With all eyes on marquee races for Congress and governorships, Democratic and Republican groups have poured millions of dollars into under-the-radar battles for the control of state legislatures.
The stakes this year are unusually high. A Supreme Court decision in June handed the question of abortion to state legislatures for the first time in decades, fallout from the 2020 election has pushed many states to reconsider their voting laws, and fights over whether racial and gender-based material belongs in school are being waged in a growing number of states.
Republicans are fighting to defend vulnerable majorities in Arizona, Michigan, and New Hampshire, as well as the Minnesota Senate. They’re contesting Democratic majorities in Colorado, Maine, Nevada, and Oregon, in addition to the Minnesota House, according to the Republican State Leadership Committee, the party’s state legislature campaign arm.
Like at the congressional and gubernatorial level, Oregon was not considered at-risk territory for Democratic state legislature groups until late in the midterm season.
A strategy memo written in May by the Democratic Legislative Campaign Committee, the party’s state legislature arm, did not list Oregon as a state where the group planned to defend majorities this year.
But the DLCC and a related group poured hundreds of thousands of dollars into Oregon House and Senate races last week as the broader outlook for Democrats continued to deteriorate.
Republicans have spent more than $4.4 million on television ads for state legislative races in Oregon this cycle, falling below the more than $5.7 million Democrats have spent on the airwaves.
The Oregon House is presently made up of 37 Democrats and 23 Republicans. The Oregon Senate has 18 Democrats, 11 Republicans, and one independent member.
With the state potentially poised to elect its first Republican governor in 40 years, a GOP majority in Salem could deliver significant changes for Oregon. Christine Drazan, the Republican gubernatorial candidate, has said she would push to repeal a ballot measure approved in 2020 that effectively decriminalized the use of hard drugs on the streets.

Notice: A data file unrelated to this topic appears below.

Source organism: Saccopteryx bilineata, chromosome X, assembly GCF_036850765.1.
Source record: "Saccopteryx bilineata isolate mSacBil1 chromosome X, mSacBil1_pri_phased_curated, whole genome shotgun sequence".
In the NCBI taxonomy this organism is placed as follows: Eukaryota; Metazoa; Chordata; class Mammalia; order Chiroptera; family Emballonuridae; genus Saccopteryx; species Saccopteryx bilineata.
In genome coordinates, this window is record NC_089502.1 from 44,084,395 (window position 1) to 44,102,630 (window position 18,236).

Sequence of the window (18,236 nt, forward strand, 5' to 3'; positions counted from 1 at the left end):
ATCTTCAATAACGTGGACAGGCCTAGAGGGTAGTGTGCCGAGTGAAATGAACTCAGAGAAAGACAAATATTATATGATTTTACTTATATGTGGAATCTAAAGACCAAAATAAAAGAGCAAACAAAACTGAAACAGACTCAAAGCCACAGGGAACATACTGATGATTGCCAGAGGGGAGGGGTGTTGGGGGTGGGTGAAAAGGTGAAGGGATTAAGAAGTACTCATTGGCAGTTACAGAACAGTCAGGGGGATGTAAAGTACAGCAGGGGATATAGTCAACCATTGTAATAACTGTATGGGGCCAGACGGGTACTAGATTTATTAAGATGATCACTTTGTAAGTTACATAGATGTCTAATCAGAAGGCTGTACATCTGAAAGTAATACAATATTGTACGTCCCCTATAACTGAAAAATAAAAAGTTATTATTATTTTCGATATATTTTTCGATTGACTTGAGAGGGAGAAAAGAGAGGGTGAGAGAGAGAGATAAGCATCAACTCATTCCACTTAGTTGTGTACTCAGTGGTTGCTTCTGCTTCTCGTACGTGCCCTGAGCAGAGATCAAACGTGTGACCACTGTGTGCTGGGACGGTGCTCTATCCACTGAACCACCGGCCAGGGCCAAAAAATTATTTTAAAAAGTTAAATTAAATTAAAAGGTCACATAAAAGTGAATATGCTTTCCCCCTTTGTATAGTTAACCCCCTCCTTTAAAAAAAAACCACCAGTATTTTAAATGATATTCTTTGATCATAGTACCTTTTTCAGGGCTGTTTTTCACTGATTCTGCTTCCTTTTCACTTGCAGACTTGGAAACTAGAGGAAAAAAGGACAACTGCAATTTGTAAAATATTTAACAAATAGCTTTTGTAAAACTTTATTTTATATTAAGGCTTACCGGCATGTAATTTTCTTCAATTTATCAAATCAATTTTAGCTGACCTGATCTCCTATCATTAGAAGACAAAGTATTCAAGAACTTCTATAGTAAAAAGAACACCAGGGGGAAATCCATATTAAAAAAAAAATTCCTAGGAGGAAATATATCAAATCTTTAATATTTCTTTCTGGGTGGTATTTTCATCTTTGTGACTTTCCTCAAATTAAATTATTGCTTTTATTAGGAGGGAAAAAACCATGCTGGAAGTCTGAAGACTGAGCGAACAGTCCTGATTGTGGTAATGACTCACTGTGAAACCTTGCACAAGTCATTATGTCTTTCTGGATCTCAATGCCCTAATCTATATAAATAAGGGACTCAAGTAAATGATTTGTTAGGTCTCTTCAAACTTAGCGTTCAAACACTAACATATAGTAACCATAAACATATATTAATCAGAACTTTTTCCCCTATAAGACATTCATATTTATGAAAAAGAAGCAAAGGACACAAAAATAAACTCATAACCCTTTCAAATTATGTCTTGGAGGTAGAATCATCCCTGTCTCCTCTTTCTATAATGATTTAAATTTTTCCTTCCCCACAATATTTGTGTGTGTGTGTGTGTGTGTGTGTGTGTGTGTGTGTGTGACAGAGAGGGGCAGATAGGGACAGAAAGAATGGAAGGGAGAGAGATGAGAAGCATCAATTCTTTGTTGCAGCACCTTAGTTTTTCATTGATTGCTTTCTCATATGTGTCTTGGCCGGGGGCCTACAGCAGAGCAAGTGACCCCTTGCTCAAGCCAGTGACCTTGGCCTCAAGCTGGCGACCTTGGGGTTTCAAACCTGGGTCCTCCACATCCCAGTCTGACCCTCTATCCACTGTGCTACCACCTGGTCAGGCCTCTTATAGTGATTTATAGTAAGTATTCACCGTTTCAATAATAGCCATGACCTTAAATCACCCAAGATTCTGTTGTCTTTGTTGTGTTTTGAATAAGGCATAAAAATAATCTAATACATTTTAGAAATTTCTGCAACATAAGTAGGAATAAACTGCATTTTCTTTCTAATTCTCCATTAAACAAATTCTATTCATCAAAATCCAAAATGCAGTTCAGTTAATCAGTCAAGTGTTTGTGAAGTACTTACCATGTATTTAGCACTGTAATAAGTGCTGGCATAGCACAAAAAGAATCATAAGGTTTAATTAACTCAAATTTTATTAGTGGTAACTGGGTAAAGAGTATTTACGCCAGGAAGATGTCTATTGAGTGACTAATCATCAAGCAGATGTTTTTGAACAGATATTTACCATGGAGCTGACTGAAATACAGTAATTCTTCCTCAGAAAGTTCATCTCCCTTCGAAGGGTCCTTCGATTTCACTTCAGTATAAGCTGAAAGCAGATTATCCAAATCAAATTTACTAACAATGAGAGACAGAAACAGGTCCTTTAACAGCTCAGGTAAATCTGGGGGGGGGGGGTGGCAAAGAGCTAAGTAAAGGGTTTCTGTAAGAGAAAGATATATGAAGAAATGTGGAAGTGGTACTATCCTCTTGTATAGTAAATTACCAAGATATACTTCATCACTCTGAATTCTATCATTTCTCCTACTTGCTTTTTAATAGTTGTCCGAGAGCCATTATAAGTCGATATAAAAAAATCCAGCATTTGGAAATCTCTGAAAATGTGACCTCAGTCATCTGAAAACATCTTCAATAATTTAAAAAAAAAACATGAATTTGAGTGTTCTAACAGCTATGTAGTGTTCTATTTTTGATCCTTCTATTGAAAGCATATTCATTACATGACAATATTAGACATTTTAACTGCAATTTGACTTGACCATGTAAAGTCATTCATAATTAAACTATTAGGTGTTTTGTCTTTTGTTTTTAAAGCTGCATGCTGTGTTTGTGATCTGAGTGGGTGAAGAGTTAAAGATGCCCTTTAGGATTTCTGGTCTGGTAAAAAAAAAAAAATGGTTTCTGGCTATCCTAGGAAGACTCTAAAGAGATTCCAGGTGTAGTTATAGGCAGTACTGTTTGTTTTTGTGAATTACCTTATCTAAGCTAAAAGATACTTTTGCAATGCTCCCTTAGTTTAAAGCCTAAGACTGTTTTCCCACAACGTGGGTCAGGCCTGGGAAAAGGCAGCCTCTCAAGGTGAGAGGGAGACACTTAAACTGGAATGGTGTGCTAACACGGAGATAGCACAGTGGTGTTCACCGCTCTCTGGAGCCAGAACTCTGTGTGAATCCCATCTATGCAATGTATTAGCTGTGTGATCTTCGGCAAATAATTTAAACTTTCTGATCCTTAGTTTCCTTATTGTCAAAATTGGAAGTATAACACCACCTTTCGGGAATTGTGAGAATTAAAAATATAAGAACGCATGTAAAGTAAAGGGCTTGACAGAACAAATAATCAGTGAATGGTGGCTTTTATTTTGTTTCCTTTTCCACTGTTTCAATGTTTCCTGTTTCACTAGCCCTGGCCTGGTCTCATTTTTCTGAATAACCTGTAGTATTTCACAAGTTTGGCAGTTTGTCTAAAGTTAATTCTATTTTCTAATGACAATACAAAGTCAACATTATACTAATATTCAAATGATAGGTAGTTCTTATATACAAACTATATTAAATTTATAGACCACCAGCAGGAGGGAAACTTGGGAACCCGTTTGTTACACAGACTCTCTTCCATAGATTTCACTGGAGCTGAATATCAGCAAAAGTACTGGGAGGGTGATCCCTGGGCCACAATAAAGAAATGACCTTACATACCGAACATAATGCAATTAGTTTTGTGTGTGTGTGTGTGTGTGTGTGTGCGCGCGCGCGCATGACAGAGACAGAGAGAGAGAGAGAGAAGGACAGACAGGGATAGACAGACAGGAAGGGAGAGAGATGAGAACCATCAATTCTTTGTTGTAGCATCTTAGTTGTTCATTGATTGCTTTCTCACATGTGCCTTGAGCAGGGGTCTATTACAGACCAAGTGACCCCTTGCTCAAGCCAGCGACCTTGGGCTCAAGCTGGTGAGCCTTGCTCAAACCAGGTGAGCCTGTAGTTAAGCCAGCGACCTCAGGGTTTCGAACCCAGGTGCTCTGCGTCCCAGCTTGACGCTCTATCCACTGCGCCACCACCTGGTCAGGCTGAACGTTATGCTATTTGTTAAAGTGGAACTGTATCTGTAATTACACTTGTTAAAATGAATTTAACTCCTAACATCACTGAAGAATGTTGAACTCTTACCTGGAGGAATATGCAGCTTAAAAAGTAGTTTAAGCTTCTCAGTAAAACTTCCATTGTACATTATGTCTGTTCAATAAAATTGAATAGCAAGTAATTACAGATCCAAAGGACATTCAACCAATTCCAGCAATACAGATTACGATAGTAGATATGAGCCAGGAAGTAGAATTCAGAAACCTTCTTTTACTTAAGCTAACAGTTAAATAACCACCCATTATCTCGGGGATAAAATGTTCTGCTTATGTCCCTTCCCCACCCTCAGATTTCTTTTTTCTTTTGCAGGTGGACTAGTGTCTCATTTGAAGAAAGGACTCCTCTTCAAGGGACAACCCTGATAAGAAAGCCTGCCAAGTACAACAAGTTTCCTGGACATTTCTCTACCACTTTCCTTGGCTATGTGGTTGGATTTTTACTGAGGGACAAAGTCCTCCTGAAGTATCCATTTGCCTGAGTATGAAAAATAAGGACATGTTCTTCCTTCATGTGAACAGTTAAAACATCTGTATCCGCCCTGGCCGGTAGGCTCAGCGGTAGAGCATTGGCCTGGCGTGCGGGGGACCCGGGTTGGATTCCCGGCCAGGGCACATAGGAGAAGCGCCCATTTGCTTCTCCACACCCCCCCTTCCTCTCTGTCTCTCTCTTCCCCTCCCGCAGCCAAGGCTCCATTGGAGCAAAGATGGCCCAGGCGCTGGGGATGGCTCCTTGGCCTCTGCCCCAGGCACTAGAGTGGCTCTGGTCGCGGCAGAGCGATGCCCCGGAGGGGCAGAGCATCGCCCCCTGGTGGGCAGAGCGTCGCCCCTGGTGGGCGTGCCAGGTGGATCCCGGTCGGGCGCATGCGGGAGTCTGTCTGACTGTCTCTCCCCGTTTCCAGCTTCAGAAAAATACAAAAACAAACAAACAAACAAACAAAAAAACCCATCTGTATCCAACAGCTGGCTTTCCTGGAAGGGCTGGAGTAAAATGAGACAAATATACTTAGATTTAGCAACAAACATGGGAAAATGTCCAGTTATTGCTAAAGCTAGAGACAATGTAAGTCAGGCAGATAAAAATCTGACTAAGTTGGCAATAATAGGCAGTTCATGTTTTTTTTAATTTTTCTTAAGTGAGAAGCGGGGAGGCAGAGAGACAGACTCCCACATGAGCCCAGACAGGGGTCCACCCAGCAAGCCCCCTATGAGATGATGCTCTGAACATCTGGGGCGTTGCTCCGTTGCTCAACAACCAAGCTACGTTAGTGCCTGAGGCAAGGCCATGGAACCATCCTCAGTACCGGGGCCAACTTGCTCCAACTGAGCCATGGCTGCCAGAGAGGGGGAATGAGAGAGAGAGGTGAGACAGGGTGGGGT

A Republican-controlled legislature could help her do so.
In Minnesota, both parties are looking to gain unified control of the state legislature after years of divided government.
Democrats hold 69 of the state House’s 134 seats — giving them a narrow four-seat majority that Republicans hope to erase on Election Day.
In the Minnesota Senate, the dynamic is reversed. Republicans are defending their one-seat majority, holding 34 seats to Democrats’ 31 and independents’ two.
Democrats have reportedly outspent Republicans significantly in the battle to claim both chambers.
Parental rights in education and cracking down on crime have both factored into key races that will decide who will control each chamber of the Minnesota legislature.
In addition to Oregon and the Minnesota House, Democrats are focused on retaining their legislative majorities in Colorado, Maine, Nevada, and Washington, as well as the New Mexico House, according to the DLCC.
They’re working to contest more vulnerable GOP majorities in New Hampshire and Michigan.
“This cycle, our top priority is to defend our Democratic majorities while mounting competitive challenges in GOP-held chambers,” Gabrielle Chew, spokeswoman for the DLCC, told the Washington Examiner in a statement. “We know we’re up against historic midterm headwinds, and we’re focused on honing in on the most strategic ways to protect our progress and build a path to future Democratic majorities.”
Other Democratic groups are dumping significant amounts of money into state legislative contests, reflecting a growing recognition within both parties of the importance of controlling state chambers.
The States Project, a Democratic political action committee, invested $60 million into legislative fights in just five states this cycle. Forward Majority, another Democratic PAC, poured more than $20 million into legislative races.
Republicans can break out of a modest electoral slump this year by holding on to all the chambers they currently control. Because Republicans flipped the Virginia House of Delegates red in 2021, they could emerge from the cycle with a net gain if they don’t lose any state Houses or Senates already under their control.
“We’ve said from the start that our No. 1 priority this year is defending our razor-thin majorities in states like Arizona, Michigan, and New Hampshire, as doing so will make this the first two-year cycle since 2013-2014 Republicans net-legislative chambers,” RSLC spokesman Andrew Romeo told the Washington Examiner. “That hasn’t changed as we come down the stretch, but we also continue to press the attack in Democrat strongholds to put us in position to capitalize in case everything breaks our way on election night.”